As mentioned, autoimmune hypoparathyroidism is the earliest endocrine dysfunction in APS1, and thus children might experience the dental complications of persistent low parathormone (PTH) and low calcium levels [74,75,76]. Short dental roots, a challenge for orthodontists, with or without enamel hypoplasia/dysplasia are mostly reported [74,75,77]. These may be identified before the actual diagnosis of autoimmune AD [74,75]. While oral candidiasis is reported before the age of 5 in APS1 cases, enamel hypoplasia is typically registered before the age of 15, and thus the presence of chronic candidiasis in a child with dental enamel hypoplasia represents a warning sign for autoimmune hypoparathyroidism [74]. A systematic review on nonsurgical hypoparathyroidism and pseudohypoparathyroidism included 88 studies (9 transversal studies, 1 prospective study, 26 case series, and 55 case reports); the research revealed the most frequent dental anomalies in patients with low PTH are enamel hypoplasia, enamel opacities, hypodontia, and eruption anomalies [78]. Other dental anomalies that have been reported in hypoparathyroidism include delayed tooth eruption, poorly calcified dentin, and anomalies of dental development [79,80,81]. All mentioned dental manifestations are part of the more complex picture of oral manifestations in APS1 patients which includes not only chronic oral candidiasis and ACTH-related mucosal pigmentations, but also general symptoms/signs of chronic hypocalcemia such as paresthesia of the tongue and lips and facial muscle cramps (as seen in other body parts) [79,80,81].

2.2.3. From AD-Related type 1 DM to Periodontal Disease

AD is associated with type 1 DM in APS2 and rarely in APS1; the most common autoimmune associations of type 1 DM are AD and autoimmune diseases of the thyroid, and it has been noted that 8% of the general population suffers from an autoimmune disease [82,83,84,85]. A registry-based study on type 1 DM showed that patients with associated AD and/or antibody-induced thyroid diseases require higher insulin doses than patients with isolated type 1 DM [85]. Concerning DM and AD, both conditions involve abnormal T-cell behavior [82,83,84]. While no particular studies address the issue of periodontal disease (PD) in AD subjects, PD is essentially important in diabetic patients, and thus PD should be particularly taken into consideration in the diabetic subgroup of individuals with AD [86,87]. Currently, there is a very large number of studies targeting the topic of PD in the diabetic population as it represents a major health concern; for instance, a meta-analysis from 2022 identified 2151 scientific papers regarding DM–PD [88]. DM and PD are linked to chronic inflammation; adequate control of glycemia improves PD [89,90].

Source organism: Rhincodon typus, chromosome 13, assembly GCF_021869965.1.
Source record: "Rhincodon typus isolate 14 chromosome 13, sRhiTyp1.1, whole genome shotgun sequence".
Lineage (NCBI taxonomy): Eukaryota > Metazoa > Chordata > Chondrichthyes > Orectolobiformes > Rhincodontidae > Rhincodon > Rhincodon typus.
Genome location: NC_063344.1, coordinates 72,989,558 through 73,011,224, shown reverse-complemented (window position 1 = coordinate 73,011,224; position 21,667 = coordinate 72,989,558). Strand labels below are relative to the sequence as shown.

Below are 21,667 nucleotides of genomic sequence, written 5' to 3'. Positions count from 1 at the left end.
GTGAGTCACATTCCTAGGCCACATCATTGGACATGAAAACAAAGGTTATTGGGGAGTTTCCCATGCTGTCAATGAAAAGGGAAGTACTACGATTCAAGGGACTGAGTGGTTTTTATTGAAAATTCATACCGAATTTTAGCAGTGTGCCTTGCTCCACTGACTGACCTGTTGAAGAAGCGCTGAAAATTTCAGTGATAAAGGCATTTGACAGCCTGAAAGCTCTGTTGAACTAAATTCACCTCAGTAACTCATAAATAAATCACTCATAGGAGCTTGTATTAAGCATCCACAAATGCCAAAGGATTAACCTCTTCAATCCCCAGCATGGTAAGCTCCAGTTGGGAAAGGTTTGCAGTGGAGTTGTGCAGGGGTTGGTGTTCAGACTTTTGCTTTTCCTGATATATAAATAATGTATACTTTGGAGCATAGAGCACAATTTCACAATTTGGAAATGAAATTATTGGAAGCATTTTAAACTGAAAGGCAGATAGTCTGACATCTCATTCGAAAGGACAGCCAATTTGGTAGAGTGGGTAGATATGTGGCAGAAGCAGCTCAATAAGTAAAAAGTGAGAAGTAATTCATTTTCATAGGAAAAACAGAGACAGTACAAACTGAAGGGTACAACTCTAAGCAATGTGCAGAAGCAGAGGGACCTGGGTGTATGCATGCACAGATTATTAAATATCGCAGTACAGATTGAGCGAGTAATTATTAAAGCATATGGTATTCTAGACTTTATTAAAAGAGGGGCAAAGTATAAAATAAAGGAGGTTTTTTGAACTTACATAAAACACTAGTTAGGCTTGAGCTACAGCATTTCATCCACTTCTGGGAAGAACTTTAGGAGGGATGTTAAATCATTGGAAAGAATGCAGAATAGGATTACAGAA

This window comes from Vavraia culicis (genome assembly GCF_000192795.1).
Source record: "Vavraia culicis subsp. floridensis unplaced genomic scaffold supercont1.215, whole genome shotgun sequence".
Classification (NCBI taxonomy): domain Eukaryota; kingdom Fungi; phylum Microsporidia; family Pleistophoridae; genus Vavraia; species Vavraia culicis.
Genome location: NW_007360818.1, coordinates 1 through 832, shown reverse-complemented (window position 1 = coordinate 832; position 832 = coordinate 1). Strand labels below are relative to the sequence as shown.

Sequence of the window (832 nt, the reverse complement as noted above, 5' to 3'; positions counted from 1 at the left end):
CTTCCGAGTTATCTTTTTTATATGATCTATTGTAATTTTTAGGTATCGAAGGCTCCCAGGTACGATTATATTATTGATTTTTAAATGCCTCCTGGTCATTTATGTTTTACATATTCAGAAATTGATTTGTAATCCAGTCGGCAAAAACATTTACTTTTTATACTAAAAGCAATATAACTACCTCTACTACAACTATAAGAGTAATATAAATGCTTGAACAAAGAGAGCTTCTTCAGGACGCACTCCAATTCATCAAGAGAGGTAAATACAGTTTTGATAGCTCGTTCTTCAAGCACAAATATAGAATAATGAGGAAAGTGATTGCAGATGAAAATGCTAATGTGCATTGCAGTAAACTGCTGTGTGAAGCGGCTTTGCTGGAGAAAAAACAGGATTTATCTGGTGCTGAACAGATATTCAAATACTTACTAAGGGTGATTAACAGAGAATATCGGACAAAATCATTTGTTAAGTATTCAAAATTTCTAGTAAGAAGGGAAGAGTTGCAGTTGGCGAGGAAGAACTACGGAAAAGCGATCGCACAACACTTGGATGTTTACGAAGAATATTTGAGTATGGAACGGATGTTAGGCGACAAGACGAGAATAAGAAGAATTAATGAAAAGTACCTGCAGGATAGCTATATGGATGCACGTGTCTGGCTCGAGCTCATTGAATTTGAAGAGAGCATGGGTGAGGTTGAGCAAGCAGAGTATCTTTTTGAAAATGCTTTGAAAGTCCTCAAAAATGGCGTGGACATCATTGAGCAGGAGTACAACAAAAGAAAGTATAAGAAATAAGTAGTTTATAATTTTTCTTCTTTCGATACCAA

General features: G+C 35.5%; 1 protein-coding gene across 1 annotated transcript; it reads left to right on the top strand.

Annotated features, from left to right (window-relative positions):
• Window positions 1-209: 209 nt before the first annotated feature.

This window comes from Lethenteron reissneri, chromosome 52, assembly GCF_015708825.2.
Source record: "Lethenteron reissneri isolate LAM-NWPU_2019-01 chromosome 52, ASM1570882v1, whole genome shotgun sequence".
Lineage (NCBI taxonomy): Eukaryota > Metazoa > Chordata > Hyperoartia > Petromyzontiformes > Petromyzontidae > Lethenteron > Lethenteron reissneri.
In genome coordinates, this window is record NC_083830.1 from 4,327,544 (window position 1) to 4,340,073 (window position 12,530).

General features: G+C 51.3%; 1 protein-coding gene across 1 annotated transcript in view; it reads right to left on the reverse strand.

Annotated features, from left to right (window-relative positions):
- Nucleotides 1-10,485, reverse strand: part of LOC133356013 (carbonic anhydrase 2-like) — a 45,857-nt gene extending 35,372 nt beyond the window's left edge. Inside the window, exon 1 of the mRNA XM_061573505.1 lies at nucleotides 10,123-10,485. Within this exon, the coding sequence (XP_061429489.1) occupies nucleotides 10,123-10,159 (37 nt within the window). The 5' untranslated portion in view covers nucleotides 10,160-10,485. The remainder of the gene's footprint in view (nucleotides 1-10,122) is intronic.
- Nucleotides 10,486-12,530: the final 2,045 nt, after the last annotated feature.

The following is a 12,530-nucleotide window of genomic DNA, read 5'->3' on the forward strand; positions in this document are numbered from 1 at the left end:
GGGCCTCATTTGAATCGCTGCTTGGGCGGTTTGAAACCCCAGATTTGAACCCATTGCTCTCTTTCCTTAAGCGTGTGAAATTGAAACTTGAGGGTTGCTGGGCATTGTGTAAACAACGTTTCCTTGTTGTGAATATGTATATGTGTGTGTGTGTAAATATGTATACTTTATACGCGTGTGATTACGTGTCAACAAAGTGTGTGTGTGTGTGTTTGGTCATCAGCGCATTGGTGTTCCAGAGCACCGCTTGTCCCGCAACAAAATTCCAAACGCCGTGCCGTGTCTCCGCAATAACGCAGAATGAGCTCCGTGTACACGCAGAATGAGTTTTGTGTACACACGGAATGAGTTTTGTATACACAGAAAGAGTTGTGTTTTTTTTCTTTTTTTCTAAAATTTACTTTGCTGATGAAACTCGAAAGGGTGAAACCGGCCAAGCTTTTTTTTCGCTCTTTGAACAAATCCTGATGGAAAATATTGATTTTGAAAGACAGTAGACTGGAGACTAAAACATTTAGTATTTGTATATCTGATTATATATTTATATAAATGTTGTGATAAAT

Generally, severe periodontal inflammation or bleeding requires prompt investigation of conditions such as DM, human immunodeficiency virus infection, thrombocytopenia (which also has been reported in autoimmune AD individuals due to similar antibodies), and leukemia [91,92]. As mentioned, DM causes anomalies of the oral microbiome at subgingival and salivary levels [93,94,95]. However, PD represents a multifactorial entity that is typically triggered by an infection with Gram-negative bacteria (for instance, Bacteroides forsythus, Porphyromonas gingivalis, and Prevotella intermedia), thus contributing to the onset of a local, progressive immune response based on the main features of bacteria: invasiveness and toxigenicity [96,97,98,99,100]. The bacterial cells interfere with periodontal cells through exotoxins, enzymes, and metabolites; then, exotoxins and leukotoxins interfere with polymorphonuclear leukocytes (PMNs), destroying the leukocytes in the gingival ditch and causing the colonization and invasion of the periodontal tissue [96,97,98,99,100]. Inflammatory mediators act on gingival conjunctive tissue, the periodontal ligament, and the alveolar bone [96,97,98,99,100]. Marginal periodontitis is triggered and supported by the activity of microorganisms within the bacterial plaque; still, the single presence of microorganisms is not the exclusive factor responsible for PD [97,101]. Porphyromonas gingivalis, for instance, was frequently associated with various endocrine conditions such as DM, obesity, and acromegaly [97,98,99,100]. This bacteria is able to disseminate within the peripheral blood flow, causing general inflammation [96,97,98,99,100,101,102]. Chronic periodontal inflammation induces the destruction of periodontal ligaments and alveolar bone, with consecutive tooth loss [103,104,105]. The covering periodontium (gingival fibromucosa) is affected, as is the support or apical periodontium, which is made of cementum, alveolar bone, and periodontal ligament [106,107,108]. An important role in the onset of endocrine periodontopathy is played by not only local factors within the oral cavity, but also an abnormal immune response at the level of periodontium [109,110]. Bacteria in the subgingival biofilm cause the migration of PMNs from the gingival ditch into the tissues, with the consecutive release of chemotactic factors for the circulating neutrophils [111,112,113,114,115,116,117]. Macrophages play an important role due to their main function, namely phagocytosis of pathogenic germs and cellular debris, and subsequently present the antigen information to B and T lymphocytes, triggering the adaptive specific immune response; macrophages also release cytokines such as IL-1, IL-17, tumor necrosis factor α (TNF), leukotrienes, and prostaglandins with a role in tissue destruction, finally causing alveolar bone resorption [111,112,113,114,115,116,117]. In the presence of a bacterial infection, PMNs release a high amount of metalloproteinase (MMP) in an attempt to neutralize the pathogens invading the periodontium [111,112,113,114,115,116,117]. Overproduction of MMPs leads to collagen (the main component of the periodontium) being damaged; thus, PMNs, which normally play a part in the organism’s defense, are the factor deteriorating the periodontium [111,112,113,114,115,116,117]. MMPs are endopeptidase enzymes, proteases with a role in the extracellular matrix, and are released by the epithelial keratinocytes, fibroblasts, macrophages, and leukocytes [111,112,113,114,115,116,117]. In chronic marginal periodontitis, levels of MMPs (for example, MMP-2, MMP-8, and MMP-9) are higher than those in the healthy periodontium, and these high levels are associated with irreversible tissue damage and periodontitis progression; MMP-2 and MMP-9 may damage collagen type IV of the basal lamina and other matrix proteins, such as collagen types V and VII, fibronectin, laminin, and elastin, while MMP-8 destroys collagen types I, II, III, and VII [111,112,113,114,115,116,117]. Alterations of immune status are found in AD and DM patients, while generally both pathologies are associated with a higher risk of infections, especially in patients with suboptimal glucocorticoid replacement and patients with high levels of advanced glycation end-products (AGEs) [118]. Half of the acute presentations concerning AD are related to an infection that requires increasing glucocorticoid doses or switching to intravenous regimes, indicating that these individuals are more exposed to chronic complications as well, including infections and/or oral manifestations [119].